What's the plan for long-term storage of radioactive waste from nuclear power plants? There isn't one -- yet

  • Posted on 5 August 2016
  • By Glenn Pascall

The now-shuttered San Onofre Nuclear Generating Station (SONGS) in San Diego County. 
Credit: Luke Jones/Wikimedia


After more than 30 years of non-action, the federal government’s unmet promise of safe, remote long-term storage of radioactive waste from nuclear power plants is showing signs of movement.

This year the U.S. Department of Energy is holding a series of meetings around the country on two linked concepts that represent the first new thinking on the issue in decades. "Consent-based siting" would require nuclear waste storage to be located only in areas where “host communities” agree to a set of incentives and protections. "Consolidated interim storage" would be explored as a companion, not a substitute, for long-term storage.

Southern California was left off Energy's original list of public meeting sites but pressure from local activists and elected representatives changed that.  On June 22, John Kotek, Energy's Undersecretary of Energy for Nuclear Waste Management came to our region for an unscheduled addition to the agency road show. Kotek was joined by Dr. Allison Macfarlane, former chair of the U.S. Nuclear Regulatory Commission.

Six hours of discussion began with a small group meeting at which the Angeles Chapter was represented by Senior Chapter Director George Watland, San Onofre Task Force Research Director Marni Magda, and myself as Task Force Chair. Ours was the largest contingent from any group at this by-invitation-only event.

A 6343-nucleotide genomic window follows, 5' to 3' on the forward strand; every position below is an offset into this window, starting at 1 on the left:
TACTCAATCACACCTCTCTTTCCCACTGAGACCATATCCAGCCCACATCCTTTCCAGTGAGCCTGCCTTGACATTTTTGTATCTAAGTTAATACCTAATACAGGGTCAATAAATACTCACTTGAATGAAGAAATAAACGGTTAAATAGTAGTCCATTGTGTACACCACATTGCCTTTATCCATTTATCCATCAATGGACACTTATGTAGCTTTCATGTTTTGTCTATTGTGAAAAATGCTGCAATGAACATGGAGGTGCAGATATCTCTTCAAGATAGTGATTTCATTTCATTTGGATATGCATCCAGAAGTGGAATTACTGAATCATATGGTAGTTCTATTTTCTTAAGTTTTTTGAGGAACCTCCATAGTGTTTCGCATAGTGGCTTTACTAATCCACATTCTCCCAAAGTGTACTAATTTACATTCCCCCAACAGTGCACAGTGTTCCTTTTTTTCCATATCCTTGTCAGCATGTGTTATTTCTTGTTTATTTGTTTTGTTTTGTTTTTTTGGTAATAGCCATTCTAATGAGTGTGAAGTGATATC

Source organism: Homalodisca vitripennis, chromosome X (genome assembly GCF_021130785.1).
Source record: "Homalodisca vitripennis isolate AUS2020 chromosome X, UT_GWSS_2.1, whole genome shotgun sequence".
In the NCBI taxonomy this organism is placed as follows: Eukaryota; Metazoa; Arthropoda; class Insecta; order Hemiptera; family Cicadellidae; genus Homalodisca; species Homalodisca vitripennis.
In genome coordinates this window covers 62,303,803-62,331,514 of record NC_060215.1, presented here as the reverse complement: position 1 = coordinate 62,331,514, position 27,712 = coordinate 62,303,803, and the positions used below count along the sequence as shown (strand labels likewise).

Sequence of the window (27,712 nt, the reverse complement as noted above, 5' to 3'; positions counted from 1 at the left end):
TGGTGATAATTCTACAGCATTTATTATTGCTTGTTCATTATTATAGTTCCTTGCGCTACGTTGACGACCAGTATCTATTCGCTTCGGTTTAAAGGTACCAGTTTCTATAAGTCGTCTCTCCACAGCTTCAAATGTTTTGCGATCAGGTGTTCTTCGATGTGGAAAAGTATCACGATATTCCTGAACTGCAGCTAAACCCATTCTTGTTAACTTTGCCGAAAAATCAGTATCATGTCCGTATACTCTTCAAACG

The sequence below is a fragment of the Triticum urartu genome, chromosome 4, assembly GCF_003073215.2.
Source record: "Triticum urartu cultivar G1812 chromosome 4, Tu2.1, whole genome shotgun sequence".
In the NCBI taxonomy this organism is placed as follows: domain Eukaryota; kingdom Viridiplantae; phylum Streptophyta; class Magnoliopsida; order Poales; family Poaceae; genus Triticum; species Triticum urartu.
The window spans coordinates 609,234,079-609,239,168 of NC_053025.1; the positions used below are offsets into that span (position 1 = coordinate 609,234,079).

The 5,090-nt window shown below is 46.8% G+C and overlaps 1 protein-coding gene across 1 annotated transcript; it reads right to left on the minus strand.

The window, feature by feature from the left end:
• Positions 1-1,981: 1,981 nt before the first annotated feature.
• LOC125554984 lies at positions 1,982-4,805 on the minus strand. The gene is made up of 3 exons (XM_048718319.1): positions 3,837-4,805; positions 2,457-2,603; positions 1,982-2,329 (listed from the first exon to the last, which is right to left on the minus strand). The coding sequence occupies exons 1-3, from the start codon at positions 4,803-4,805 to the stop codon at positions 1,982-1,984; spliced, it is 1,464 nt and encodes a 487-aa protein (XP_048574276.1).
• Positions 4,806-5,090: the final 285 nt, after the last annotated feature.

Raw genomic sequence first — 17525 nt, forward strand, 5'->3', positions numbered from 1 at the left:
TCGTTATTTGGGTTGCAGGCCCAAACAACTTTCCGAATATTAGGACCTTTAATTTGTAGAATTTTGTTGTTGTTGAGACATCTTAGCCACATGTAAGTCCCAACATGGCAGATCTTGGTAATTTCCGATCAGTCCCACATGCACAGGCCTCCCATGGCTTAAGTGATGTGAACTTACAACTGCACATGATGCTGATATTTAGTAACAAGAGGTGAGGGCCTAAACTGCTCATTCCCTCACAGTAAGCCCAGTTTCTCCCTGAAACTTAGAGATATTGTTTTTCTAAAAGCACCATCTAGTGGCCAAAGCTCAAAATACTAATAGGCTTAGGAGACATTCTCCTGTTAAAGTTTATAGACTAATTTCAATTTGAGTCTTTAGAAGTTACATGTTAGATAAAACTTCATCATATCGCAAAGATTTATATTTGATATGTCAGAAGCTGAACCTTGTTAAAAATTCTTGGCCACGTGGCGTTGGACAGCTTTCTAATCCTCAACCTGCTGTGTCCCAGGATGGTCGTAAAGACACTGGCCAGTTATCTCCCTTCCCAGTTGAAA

“The goal is to implement an integrated waste management system that would clear waste from shut-down plants,” Kotek said. In one significant exchange, Watland observed: “It is important to be sure interim storage does not get disconnected from long term storage” (a Sierra Club goal since 1983); Kotek replied, “I couldn’t agree more, Interim storage must be connected to a repository.”

A push for new federal agency

Kotek and Macfarlane noted that “nuclear waste management is still a low priority within the government.” To correct this, they advocate creation of a federal agency that has all powers related to this mission, and no mission other than this. Such an agency would relate to “self-selected” communities as potential locations for permanent repositories as well as interim storage. Proposals would need to pass muster on the safety of both the site location and the operating plan for storage of waste.

A notable presentation at the general session came from Jack Edlow, CEO of an international firm whose sole business is transport of radioactive materials to safe storage. A prime concern about remote storage is that communities along the route would seek to block transport of waste to such sites. Edlow’s response is that such transport is already routine but is unknown to the public because it involves military waste whose movement is known only to “first responders” -- police and fire -- and to governors’ offices in states along the route.